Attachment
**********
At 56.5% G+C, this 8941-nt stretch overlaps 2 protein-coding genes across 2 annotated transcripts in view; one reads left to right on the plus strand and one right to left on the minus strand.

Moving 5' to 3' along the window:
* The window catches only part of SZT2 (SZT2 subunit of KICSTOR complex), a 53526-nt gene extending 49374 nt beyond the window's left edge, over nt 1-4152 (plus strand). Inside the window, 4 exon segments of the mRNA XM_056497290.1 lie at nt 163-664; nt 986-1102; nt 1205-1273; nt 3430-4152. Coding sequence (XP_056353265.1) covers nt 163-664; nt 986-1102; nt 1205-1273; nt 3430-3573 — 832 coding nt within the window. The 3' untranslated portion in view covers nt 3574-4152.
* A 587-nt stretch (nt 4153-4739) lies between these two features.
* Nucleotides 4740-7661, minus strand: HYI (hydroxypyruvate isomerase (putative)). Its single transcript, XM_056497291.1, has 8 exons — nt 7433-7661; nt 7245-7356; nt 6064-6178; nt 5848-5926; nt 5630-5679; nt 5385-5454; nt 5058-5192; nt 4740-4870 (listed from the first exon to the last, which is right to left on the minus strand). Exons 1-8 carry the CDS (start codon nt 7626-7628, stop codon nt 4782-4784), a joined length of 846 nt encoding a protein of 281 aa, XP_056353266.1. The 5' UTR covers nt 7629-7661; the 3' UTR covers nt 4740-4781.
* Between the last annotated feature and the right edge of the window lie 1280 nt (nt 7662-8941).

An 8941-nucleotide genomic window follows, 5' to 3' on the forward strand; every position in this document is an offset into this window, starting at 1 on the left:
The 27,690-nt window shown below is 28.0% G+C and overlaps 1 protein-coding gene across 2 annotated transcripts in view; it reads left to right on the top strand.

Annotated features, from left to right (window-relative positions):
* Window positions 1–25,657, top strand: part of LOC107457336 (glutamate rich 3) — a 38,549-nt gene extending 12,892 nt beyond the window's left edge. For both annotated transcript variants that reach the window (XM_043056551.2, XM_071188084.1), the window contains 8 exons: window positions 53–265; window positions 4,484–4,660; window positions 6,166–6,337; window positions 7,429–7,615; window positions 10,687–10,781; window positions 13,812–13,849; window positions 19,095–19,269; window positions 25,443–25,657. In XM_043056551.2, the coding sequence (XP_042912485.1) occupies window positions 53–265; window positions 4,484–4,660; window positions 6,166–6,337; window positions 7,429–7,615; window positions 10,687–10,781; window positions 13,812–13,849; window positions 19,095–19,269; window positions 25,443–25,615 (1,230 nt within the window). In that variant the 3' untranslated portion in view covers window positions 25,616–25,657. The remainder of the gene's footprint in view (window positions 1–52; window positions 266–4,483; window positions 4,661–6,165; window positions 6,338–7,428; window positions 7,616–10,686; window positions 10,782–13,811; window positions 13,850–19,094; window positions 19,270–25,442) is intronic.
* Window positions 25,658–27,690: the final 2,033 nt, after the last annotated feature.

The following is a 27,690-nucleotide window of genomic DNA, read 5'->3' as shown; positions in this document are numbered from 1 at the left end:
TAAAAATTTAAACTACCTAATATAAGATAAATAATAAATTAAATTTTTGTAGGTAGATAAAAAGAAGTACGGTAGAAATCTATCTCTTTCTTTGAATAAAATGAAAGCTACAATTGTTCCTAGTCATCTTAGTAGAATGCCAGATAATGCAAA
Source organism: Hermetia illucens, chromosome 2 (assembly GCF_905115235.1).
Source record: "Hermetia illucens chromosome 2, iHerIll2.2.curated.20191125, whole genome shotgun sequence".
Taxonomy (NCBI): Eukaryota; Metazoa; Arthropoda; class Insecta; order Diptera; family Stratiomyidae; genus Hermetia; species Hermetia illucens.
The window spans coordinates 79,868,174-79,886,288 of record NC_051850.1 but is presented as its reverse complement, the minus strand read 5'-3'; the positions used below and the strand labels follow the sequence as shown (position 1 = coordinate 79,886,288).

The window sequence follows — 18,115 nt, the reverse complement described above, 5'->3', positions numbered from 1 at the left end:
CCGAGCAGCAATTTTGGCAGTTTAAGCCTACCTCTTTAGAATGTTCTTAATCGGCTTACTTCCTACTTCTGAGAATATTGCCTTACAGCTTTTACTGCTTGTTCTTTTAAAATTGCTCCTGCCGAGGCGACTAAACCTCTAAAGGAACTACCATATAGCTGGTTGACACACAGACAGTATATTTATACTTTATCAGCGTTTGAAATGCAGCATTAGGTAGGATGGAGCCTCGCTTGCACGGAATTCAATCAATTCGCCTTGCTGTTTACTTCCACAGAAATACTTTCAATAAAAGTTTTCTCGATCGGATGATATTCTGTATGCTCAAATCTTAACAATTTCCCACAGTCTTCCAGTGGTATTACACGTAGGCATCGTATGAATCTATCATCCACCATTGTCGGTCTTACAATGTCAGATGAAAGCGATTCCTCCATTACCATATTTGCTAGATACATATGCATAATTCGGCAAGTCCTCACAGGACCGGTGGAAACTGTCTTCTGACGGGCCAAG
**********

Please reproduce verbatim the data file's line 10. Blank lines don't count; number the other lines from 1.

* Window positions 1–25,657, top strand: part of LOC107457336 (glutamate rich 3) — a 38,549-nt gene extending 12,892 nt beyond the window's left edge. For both annotated transcript variants that reach the window (XM_043056551.2, XM_071188084.1), the window contains 8 exons: window positions 53–265; window positions 4,484–4,660; window positions 6,166–6,337; window positions 7,429–7,615; window positions 10,687–10,781; window positions 13,812–13,849; window positions 19,095–19,269; window positions 25,443–25,657. In XM_043056551.2, the coding sequence (XP_042912485.1) occupies window positions 53–265; window positions 4,484–4,660; window positions 6,166–6,337; window positions 7,429–7,615; window positions 10,687–10,781; window positions 13,812–13,849; window positions 19,095–19,269; window positions 25,443–25,615 (1,230 nt within the window). In that variant the 3' untranslated portion in view covers window positions 25,616–25,657. The remainder of the gene's footprint in view (window positions 1–52; window positions 266–4,483; window positions 4,661–6,165; window positions 6,338–7,428; window positions 7,616–10,686; window positions 10,782–13,811; window positions 13,850–19,094; window positions 19,270–25,442) is intronic.